The Final Sunset | Teen Ink

The Final Sunset MAG

May 6, 2014
By WhyAlanis SILVER, Barnegat, New Jersey
WhyAlanis SILVER, Barnegat, New Jersey
7 articles 0 photos 0 comments

Favorite Quote:
"And the poets are just kids who didn't make it and never had it at all"

I always loved to watch the sunset; I loved the way the blue would blend with the purples and pinks, turning the sky into a canvas. For hours I’d watch as nature became da Vinci and the sky the Mona Lisa. Soon the pastels would fade to black, and the stars would return to the sky. It was a cycle that always intrigued me.

Even now, when the sky was no longer the beautiful array of colors, I still loved the sunset. As the dirty yellow meshed with green, I continued to see the artist at work. The palette was just a little different. Then, when the night came and the stars refused to shine, I still found beauty in it.

That was the one damn amazing thing about me: I could find beauty in anything. In the iron skeletons of cities, I always spotted the green grass poking up through the remains. Even the animals, now hairless and deformed, were thriving and reproducing. The radios still broadcast the news, sometimes a song or two. People were rebuilding.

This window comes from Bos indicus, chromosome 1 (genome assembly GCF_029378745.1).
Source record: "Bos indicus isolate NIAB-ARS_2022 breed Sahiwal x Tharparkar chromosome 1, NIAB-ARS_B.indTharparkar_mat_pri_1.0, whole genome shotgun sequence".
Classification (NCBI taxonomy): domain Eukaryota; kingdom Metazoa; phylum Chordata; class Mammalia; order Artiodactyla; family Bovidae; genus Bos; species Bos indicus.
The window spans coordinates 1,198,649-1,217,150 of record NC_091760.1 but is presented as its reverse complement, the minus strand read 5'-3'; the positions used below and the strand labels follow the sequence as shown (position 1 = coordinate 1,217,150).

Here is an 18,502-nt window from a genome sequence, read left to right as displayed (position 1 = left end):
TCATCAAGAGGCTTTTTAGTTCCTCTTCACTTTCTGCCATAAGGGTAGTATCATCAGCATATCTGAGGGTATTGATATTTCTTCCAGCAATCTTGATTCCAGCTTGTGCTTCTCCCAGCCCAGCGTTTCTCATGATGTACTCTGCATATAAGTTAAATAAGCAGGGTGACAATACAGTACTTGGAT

I guess that was why I had such a fascination with Ashton. He was in no way conventionally beautiful. His face was covered in burns and gashes. Chunks were missing from his arms, and his left third toe was gone. He wasn’t buff or an alpha male. Hell, he was the middle child, nothing special. But he made a mean sandwich, so I guess that was why I stuck around. I mean, once you got past the walking corpse look, he was kinda cute.


• • •


“Ava, it’s getting late,” Ashton called from the shelter, his voice breaking the silence of the night.

“Can I have five more minutes?” I asked.

“I’m not your mother. If you wanna stay out longer in the radiation, be my guest.”

“Save me a sandwich. I’ll be in soon.”

I heard the door slam, so I knew he was back inside. The radiation was always a problem. It wasn’t like the piles of bodies or ruined houses; you couldn’t avoid it. Radiation was in every breath, every tear, and every word. Everyone suffered from exposure to it, but I had gotten an especially raw deal. My house had been close to the blast site, sending millions of waves through me. The medic said it was an act of God that I survived. I said it was the act of me crawling into my basement.

Either way, I had to take these stupid pills every day. The government had issued medicine for those who were the most affected. They were small, white, and tasted of burning flesh. Don’t ask how I know what that tastes like. This is the end of the world, remember?

The sky was fully black before I decided to head back into the shelter.

Our shelter was … functional at best. We fixed up an old ranch to the best of our ability. Seeing that we could only use what we could steal from abandoned houses, I thought we did pretty well. The roof was starting to cave, and the walls were smashed in and dirty, but it was home.

“Did you ever manage to reach Dave?” Ashton asked as he handed me a sandwich.

Dave Ross was the local “pharmacist,” if you could call him that. He basically stole as much medicine as possible from the Red Cross and gave it to those who were too poor to afford it. Dave was the post-apocalyptic Robin Hood.